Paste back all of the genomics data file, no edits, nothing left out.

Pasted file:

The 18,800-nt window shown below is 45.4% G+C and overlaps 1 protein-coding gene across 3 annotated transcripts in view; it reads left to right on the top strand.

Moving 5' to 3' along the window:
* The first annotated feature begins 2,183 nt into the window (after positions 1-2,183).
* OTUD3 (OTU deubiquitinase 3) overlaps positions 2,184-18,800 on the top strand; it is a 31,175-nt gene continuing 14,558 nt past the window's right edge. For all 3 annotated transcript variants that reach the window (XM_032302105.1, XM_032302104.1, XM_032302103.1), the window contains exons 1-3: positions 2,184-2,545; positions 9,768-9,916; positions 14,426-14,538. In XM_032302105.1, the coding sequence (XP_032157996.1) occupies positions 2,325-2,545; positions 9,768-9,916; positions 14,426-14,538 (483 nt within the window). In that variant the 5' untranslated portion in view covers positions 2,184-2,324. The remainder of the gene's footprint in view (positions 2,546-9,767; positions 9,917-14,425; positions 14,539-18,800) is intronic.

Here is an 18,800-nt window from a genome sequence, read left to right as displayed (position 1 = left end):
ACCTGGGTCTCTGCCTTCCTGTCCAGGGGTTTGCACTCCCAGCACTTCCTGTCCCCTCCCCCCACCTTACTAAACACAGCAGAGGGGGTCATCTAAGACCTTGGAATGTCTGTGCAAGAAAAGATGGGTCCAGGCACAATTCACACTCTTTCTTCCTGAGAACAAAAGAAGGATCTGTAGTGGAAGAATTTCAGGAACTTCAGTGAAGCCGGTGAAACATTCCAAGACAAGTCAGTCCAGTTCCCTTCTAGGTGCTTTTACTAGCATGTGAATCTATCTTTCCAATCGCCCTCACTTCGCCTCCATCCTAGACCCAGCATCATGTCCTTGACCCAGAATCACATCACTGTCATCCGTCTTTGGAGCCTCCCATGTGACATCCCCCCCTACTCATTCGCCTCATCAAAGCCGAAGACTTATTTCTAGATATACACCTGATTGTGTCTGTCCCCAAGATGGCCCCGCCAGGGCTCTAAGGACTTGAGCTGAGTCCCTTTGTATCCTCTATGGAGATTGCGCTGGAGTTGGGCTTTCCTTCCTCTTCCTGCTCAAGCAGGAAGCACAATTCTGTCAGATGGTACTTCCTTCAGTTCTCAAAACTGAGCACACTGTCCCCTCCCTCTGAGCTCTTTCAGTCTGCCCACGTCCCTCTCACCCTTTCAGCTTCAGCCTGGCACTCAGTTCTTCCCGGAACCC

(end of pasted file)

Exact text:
The 18,800-nt window shown below is 45.4% G+C and overlaps 1 protein-coding gene across 3 annotated transcripts in view; it reads left to right on the top strand.

Moving 5' to 3' along the window:
* The first annotated feature begins 2,183 nt into the window (after positions 1-2,183).
* OTUD3 (OTU deubiquitinase 3) overlaps positions 2,184-18,800 on the top strand; it is a 31,175-nt gene continuing 14,558 nt past the window's right edge. For all 3 annotated transcript variants that reach the window (XM_032302105.1, XM_032302104.1, XM_032302103.1), the window contains exons 1-3: positions 2,184-2,545; positions 9,768-9,916; positions 14,426-14,538. In XM_032302105.1, the coding sequence (XP_032157996.1) occupies positions 2,325-2,545; positions 9,768-9,916; positions 14,426-14,538 (483 nt within the window). In that variant the 5' untranslated portion in view covers positions 2,184-2,324. The remainder of the gene's footprint in view (positions 2,546-9,767; positions 9,917-14,425; positions 14,539-18,800) is intronic.

Here is an 18,800-nt window from a genome sequence, read left to right as displayed (position 1 = left end):
ACCTGGGTCTCTGCCTTCCTGTCCAGGGGTTTGCACTCCCAGCACTTCCTGTCCCCTCCCCCCACCTTACTAAACACAGCAGAGGGGGTCATCTAAGACCTTGGAATGTCTGTGCAAGAAAAGATGGGTCCAGGCACAATTCACACTCTTTCTTCCTGAGAACAAAAGAAGGATCTGTAGTGGAAGAATTTCAGGAACTTCAGTGAAGCCGGTGAAACATTCCAAGACAAGTCAGTCCAGTTCCCTTCTAGGTGCTTTTACTAGCATGTGAATCTATCTTTCCAATCGCCCTCACTTCGCCTCCATCCTAGACCCAGCATCATGTCCTTGACCCAGAATCACATCACTGTCATCCGTCTTTGGAGCCTCCCATGTGACATCCCCCCCTACTCATTCGCCTCATCAAAGCCGAAGACTTATTTCTAGATATACACCTGATTGTGTCTGTCCCCAAGATGGCCCCGCCAGGGCTCTAAGGACTTGAGCTGAGTCCCTTTGTATCCTCTATGGAGATTGCGCTGGAGTTGGGCTTTCCTTCCTCTTCCTGCTCAAGCAGGAAGCACAATTCTGTCAGATGGTACTTCCTTCAGTTCTCAAAACTGAGCACACTGTCCCCTCCCTCTGAGCTCTTTCAGTCTGCCCACGTCCCTCTCACCCTTTCAGCTTCAGCCTGGCACTCAGTTCTTCCCGGAACCC